I very much agree that this one is more worrying, so I'll talk about that first.
When a problem goes away and nobody knows enough about why that an answer would likely help anybody else, voting to close as off-topic with the "a problem that can't be reproduced" sub-reason is appropriate.
Often, when the OP solves their own problem, people vote to close as "a problem that can't be reproduced." That's wrong. When the solution might help others with the same problem, the question should be answered.
In the case of that answer, the OP's self-answer actually says specifically what to do to solve the problem. This might help others with the same or a similar problem. That question should not be closed as off-topic.
There's a secondary way "a problem that can't be reproduced" gets used, and that is to close old abandoned questions.
This is not bad or wrong, but I do think we should take steps to verify there's good reason to think they're really abandoned.
For this question, the OP's profile indicates they likely haven't visited the site in the last ten months. There's an answer posted but it's not clear whether or not it really answers the question that's been asked, in that it recommends something the OP said they already tried.
So that one looks good to me.
In this one, the OP was using Ubuntu 12.10, which was a supported release at the time the question was posted.
But there's been very little activity on the question since, and no answers. (Actually there is one deleted answer, but it's a me-too post and not a real answer, which is why it was deleted.)
In this case, the OP visited the site earlier this month, about twenty days ago. In such a case it's very appropriate to leave a comment asking the OP if they're still looking for a solution.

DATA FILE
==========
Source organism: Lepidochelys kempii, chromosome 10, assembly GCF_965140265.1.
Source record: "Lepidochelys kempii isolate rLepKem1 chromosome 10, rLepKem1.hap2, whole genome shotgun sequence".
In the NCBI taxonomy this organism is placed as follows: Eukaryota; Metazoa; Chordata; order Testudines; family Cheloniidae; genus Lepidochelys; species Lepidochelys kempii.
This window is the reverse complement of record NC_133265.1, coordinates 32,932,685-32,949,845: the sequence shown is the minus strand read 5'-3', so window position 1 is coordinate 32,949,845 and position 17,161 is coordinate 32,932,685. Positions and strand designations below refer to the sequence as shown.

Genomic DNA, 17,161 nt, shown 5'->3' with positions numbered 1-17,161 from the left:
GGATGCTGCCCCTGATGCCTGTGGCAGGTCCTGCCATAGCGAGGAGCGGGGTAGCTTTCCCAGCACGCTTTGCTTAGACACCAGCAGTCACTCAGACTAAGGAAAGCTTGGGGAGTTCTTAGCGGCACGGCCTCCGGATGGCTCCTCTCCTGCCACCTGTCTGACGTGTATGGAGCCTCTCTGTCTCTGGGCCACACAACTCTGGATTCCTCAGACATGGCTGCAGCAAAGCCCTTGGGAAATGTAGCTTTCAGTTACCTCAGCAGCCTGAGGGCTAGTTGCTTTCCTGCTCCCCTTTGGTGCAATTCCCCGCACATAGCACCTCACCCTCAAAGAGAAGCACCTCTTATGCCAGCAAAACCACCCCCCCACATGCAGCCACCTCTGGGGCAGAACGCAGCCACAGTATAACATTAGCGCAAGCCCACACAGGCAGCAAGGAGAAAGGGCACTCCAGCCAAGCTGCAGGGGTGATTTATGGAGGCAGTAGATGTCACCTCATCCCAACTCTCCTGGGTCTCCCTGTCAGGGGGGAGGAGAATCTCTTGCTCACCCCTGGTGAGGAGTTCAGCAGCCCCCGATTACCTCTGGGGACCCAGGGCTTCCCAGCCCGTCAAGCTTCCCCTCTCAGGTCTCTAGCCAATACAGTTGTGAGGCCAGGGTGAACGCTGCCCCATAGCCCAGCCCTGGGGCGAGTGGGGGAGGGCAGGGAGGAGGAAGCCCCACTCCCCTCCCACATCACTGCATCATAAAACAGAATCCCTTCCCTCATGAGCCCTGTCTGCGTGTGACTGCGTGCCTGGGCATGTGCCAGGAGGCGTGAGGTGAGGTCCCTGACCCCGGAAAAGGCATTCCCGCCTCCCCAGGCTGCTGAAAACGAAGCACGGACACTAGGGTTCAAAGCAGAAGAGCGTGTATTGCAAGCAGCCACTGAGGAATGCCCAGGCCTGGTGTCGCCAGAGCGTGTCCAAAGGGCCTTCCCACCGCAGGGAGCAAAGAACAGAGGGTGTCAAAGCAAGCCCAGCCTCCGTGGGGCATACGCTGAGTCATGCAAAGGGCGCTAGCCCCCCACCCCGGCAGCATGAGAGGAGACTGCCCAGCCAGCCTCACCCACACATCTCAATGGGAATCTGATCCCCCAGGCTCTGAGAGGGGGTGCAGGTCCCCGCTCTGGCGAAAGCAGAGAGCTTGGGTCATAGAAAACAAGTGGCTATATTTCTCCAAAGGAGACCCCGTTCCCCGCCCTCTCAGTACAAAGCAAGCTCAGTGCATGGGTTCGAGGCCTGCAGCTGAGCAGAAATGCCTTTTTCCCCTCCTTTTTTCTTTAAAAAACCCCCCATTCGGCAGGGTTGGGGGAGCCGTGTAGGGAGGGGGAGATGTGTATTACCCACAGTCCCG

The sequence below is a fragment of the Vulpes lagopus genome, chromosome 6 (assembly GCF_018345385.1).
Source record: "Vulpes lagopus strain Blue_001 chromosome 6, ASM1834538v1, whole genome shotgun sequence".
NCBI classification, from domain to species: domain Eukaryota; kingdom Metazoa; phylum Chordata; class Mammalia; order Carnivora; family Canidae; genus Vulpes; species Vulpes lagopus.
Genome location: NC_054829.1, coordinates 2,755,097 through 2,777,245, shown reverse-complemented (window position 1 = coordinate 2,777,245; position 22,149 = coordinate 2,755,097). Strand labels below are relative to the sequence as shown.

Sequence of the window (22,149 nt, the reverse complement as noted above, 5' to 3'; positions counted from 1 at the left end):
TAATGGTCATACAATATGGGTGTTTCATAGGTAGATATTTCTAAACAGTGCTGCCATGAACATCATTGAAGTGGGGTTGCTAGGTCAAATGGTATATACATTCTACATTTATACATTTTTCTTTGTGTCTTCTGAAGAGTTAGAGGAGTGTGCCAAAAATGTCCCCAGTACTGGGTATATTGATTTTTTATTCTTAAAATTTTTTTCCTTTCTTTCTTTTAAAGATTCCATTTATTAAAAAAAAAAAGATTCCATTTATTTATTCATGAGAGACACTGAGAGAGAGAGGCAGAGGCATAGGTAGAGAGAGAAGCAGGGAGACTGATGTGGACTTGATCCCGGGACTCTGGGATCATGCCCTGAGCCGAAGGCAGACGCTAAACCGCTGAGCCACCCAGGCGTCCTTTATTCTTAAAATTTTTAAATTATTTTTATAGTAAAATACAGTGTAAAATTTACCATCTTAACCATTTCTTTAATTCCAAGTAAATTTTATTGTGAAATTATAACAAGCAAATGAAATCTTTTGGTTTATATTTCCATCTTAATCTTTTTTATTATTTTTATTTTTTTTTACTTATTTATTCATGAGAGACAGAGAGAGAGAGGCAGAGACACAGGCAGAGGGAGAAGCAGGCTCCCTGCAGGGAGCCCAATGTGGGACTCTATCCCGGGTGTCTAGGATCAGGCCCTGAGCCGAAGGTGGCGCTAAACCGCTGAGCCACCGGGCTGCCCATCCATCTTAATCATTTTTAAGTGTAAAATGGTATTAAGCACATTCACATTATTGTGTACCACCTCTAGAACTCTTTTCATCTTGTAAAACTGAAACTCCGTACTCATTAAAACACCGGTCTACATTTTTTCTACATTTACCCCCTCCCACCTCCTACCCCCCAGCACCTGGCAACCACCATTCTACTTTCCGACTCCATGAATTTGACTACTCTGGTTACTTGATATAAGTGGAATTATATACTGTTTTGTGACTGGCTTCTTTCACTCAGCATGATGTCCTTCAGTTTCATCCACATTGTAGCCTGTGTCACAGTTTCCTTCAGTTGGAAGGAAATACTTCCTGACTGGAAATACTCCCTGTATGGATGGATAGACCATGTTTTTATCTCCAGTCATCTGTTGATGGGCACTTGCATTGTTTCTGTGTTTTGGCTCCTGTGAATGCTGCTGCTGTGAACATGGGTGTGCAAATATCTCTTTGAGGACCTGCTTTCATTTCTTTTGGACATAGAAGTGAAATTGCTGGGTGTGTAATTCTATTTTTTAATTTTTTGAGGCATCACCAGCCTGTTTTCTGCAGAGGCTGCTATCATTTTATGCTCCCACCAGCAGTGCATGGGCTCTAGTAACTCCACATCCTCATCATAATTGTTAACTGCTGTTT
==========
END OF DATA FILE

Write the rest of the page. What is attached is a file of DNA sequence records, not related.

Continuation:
Is there such a comment there? Essentially yes--Seth commented, saying:
12.10 is now EOL (end of life). Please upgrade to a supported Ubuntu release (like 14.04) and report back. Thanks.
(It looks like the first four close voters voted to close without commenting to ask the OP if they were still looking for a solution. If that's true--I'm not 100% sure it is because I can't view exact close vote times, nor deleted comments--then that is far from ideal.)
Questions about end-of-life releases that are asked when the releases are still supported are generally on-topic, but what about when there are no answers? Basically nobody wants to go nuking answered questions for being about old releases. But do we consider questions off-topic as EoL just when they're new? Or anytime they're unanswered (in the sense of not having any answers that are accepted, have positive score, or otherwise appear valuable)?
I believe this is a gray area. Or, to put it more precisely: I believe this is an area of ambiguity that requires good judgment, and if we exercise good judgment, we may be better off having it ambiguous than having a set-in-stone policy one way or the other.
I think that in this case, in the end, proper good judgment has been applied. This is an old question with little activity and meaningful work on the problem within our site's scope would probably require upgrading or installing a supported Ubuntu release first. A comment was left, and the question can be reopened if the OP wants to keep working on the problem.
If there's nothing wrong with a question besides that it looks abandoned, and the OP is still visiting the site, we should comment and wait (a few days) for the OP to respond before voting to close. But in this case, there are additional reasons for us to want to close the question. So I think it was okay.